We here at "What Duvet Said..." are always sniffing around the country to bring you the next great band, NOW! So it would make perfect sense to introduce those of you that don't know about Minneapolis' Now, Now...well, now! Long a hotbed of music, the Twin Cities has always had an eclectic mix of bands and artists. So it was no surprise to us that Now, Now (formerly performing under the name Now, Now Every Children) were keeping the flame lit for a city that has always produced gifted songwriters with a unique pop sensibility, delivered with an uncompromising indie rock ethos. This trio is out on the road in support of their latest EP Neighbors and will be performing in San Francisco at the venerable Slims on Monday February 28th. They will be opening for hellogoodbye and Jukebox the Ghost, but we don't anticipate them being openers for long. Already amassing a following in Europe they're sure to conquer the states. We strongly recommend seeing them NOW! Below is the interview with Now, Now's singer and guitarist Jess Abbott...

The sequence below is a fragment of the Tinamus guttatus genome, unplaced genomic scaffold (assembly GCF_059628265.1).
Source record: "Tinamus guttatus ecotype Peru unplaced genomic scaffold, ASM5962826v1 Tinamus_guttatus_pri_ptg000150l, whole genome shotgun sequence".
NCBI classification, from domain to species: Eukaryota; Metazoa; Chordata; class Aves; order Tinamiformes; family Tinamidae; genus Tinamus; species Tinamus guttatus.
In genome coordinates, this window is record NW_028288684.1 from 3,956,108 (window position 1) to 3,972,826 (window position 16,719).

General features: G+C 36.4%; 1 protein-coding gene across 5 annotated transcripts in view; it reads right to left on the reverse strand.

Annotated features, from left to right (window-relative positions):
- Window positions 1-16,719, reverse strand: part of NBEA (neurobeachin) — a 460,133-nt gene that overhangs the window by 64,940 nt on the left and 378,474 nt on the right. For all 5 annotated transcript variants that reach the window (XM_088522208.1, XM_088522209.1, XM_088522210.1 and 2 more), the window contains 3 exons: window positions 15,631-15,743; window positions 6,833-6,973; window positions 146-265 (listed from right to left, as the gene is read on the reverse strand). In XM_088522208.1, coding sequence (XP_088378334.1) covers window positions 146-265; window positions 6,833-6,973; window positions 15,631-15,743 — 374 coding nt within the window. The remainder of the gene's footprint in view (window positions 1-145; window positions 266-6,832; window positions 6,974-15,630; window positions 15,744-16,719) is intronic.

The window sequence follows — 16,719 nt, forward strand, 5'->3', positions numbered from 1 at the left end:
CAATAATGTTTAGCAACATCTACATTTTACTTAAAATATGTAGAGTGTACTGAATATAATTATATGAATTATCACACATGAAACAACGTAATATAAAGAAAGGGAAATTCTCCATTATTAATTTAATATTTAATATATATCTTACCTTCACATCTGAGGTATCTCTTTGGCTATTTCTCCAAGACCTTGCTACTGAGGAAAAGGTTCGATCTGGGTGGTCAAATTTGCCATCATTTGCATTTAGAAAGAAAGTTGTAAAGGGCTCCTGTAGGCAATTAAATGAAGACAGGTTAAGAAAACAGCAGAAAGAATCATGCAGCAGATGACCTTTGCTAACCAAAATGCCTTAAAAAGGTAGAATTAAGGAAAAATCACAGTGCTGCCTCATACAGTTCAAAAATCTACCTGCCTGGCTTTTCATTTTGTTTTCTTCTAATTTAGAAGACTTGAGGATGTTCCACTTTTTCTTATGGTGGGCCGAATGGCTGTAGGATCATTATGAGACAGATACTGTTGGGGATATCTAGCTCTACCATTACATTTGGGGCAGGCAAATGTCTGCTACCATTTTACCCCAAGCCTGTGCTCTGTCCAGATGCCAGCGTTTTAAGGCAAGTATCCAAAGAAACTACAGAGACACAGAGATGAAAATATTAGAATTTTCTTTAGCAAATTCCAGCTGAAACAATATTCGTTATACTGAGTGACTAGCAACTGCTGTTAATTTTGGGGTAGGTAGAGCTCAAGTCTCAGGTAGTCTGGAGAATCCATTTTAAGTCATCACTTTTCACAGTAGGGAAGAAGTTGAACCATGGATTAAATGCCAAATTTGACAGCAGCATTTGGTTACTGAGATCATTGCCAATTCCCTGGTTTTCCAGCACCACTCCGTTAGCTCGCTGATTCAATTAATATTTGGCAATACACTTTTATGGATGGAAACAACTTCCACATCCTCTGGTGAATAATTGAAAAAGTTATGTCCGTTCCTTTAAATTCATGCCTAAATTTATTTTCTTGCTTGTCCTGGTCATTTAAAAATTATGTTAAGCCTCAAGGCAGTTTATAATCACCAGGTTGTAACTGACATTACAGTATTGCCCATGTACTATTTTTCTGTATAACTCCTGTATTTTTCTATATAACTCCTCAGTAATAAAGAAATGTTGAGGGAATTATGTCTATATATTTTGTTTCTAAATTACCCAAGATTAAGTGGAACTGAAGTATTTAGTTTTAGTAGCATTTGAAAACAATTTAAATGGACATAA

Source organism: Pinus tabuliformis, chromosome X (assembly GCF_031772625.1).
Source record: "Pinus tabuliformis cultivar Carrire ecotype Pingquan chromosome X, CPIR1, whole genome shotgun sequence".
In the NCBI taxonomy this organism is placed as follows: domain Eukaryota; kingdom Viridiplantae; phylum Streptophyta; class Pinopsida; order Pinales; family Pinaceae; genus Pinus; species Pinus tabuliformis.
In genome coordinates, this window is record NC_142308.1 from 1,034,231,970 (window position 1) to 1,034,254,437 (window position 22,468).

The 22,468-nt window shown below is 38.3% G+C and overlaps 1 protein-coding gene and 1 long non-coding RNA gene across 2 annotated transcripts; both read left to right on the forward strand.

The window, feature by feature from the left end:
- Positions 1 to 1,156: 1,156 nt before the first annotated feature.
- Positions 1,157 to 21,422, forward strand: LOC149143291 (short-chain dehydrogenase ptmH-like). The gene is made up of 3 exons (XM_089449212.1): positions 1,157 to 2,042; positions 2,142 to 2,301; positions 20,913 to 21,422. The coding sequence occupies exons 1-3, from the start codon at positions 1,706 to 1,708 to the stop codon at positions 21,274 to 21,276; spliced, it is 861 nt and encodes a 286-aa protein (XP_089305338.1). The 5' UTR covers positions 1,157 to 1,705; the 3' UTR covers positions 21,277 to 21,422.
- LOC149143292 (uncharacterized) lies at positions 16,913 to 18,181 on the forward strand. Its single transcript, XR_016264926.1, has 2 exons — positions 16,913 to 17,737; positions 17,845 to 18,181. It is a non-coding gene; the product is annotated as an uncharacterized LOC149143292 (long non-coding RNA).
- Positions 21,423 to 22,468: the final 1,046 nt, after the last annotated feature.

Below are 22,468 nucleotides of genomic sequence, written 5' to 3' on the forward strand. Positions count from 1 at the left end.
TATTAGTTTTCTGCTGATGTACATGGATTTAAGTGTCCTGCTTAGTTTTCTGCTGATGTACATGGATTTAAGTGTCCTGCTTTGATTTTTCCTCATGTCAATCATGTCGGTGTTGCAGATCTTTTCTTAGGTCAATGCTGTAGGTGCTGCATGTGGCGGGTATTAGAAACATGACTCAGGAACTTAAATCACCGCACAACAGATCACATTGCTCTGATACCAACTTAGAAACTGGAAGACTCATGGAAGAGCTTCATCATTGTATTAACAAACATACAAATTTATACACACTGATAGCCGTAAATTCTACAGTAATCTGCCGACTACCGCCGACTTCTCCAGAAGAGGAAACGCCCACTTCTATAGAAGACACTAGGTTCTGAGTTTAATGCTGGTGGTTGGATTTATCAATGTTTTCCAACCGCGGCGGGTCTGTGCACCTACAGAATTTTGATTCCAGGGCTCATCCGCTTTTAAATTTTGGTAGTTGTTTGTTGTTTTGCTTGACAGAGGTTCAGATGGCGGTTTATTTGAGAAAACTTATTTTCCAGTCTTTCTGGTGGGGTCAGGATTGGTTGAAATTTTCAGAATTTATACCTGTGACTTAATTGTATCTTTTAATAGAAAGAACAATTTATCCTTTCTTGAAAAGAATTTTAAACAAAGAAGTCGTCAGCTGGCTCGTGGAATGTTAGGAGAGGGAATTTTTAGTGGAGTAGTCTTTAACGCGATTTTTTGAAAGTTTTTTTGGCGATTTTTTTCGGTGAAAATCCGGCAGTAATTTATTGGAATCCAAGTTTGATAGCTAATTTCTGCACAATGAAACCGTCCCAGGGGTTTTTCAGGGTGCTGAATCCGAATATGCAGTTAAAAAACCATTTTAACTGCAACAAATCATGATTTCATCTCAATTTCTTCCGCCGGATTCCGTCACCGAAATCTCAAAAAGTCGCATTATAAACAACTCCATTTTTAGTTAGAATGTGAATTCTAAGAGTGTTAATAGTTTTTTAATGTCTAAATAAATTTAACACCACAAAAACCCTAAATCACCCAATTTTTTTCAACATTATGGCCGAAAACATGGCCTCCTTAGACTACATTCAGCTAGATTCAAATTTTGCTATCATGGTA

So if you could give me a bit of history on how Now, Now came together? Was this band inevitable?

Well two of us knew each other from high school, and that's where the project started. It went through a lot of stages until becoming more of a serious project a few years ago. Then about a year and a half ago we added a third member who moved out to Minnesota to join. There have been a couple line-up changes over the years but we feel like the three of us are the solid line up now.